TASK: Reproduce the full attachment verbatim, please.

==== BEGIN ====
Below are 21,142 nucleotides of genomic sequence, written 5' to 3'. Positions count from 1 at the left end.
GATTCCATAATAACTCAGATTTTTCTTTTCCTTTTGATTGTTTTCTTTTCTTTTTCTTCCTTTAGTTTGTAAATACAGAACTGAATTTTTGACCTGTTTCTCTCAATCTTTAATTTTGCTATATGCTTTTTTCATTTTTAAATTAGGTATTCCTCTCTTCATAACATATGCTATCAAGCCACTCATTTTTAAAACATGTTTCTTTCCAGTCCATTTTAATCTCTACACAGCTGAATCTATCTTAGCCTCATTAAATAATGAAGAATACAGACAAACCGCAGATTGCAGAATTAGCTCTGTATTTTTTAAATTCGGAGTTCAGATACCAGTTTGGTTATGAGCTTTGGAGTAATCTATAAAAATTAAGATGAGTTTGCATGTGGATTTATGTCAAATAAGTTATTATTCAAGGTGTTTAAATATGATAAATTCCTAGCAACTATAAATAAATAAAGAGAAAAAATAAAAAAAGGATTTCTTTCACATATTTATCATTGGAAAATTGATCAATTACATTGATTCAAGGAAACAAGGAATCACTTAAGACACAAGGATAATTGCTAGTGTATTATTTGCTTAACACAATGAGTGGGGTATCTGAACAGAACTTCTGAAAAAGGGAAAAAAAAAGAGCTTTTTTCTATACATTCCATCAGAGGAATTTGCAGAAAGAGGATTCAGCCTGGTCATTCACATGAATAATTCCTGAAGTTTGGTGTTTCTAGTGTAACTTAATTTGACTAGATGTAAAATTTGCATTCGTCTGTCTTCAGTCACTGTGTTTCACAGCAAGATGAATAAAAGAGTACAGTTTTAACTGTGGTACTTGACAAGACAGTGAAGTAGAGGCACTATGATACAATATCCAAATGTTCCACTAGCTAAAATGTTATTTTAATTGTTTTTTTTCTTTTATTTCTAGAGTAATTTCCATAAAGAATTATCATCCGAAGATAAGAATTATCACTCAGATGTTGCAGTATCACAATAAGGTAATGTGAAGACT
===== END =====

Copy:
Below are 21,142 nucleotides of genomic sequence, written 5' to 3'. Positions count from 1 at the left end.
GATTCCATAATAACTCAGATTTTTCTTTTCCTTTTGATTGTTTTCTTTTCTTTTTCTTCCTTTAGTTTGTAAATACAGAACTGAATTTTTGACCTGTTTCTCTCAATCTTTAATTTTGCTATATGCTTTTTTCATTTTTAAATTAGGTATTCCTCTCTTCATAACATATGCTATCAAGCCACTCATTTTTAAAACATGTTTCTTTCCAGTCCATTTTAATCTCTACACAGCTGAATCTATCTTAGCCTCATTAAATAATGAAGAATACAGACAAACCGCAGATTGCAGAATTAGCTCTGTATTTTTTAAATTCGGAGTTCAGATACCAGTTTGGTTATGAGCTTTGGAGTAATCTATAAAAATTAAGATGAGTTTGCATGTGGATTTATGTCAAATAAGTTATTATTCAAGGTGTTTAAATATGATAAATTCCTAGCAACTATAAATAAATAAAGAGAAAAAATAAAAAAAGGATTTCTTTCACATATTTATCATTGGAAAATTGATCAATTACATTGATTCAAGGAAACAAGGAATCACTTAAGACACAAGGATAATTGCTAGTGTATTATTTGCTTAACACAATGAGTGGGGTATCTGAACAGAACTTCTGAAAAAGGGAAAAAAAAAGAGCTTTTTTCTATACATTCCATCAGAGGAATTTGCAGAAAGAGGATTCAGCCTGGTCATTCACATGAATAATTCCTGAAGTTTGGTGTTTCTAGTGTAACTTAATTTGACTAGATGTAAAATTTGCATTCGTCTGTCTTCAGTCACTGTGTTTCACAGCAAGATGAATAAAAGAGTACAGTTTTAACTGTGGTACTTGACAAGACAGTGAAGTAGAGGCACTATGATACAATATCCAAATGTTCCACTAGCTAAAATGTTATTTTAATTGTTTTTTTTCTTTTATTTCTAGAGTAATTTCCATAAAGAATTATCATCCGAAGATAAGAATTATCACTCAGATGTTGCAGTATCACAATAAGGTAATGTGAAGACT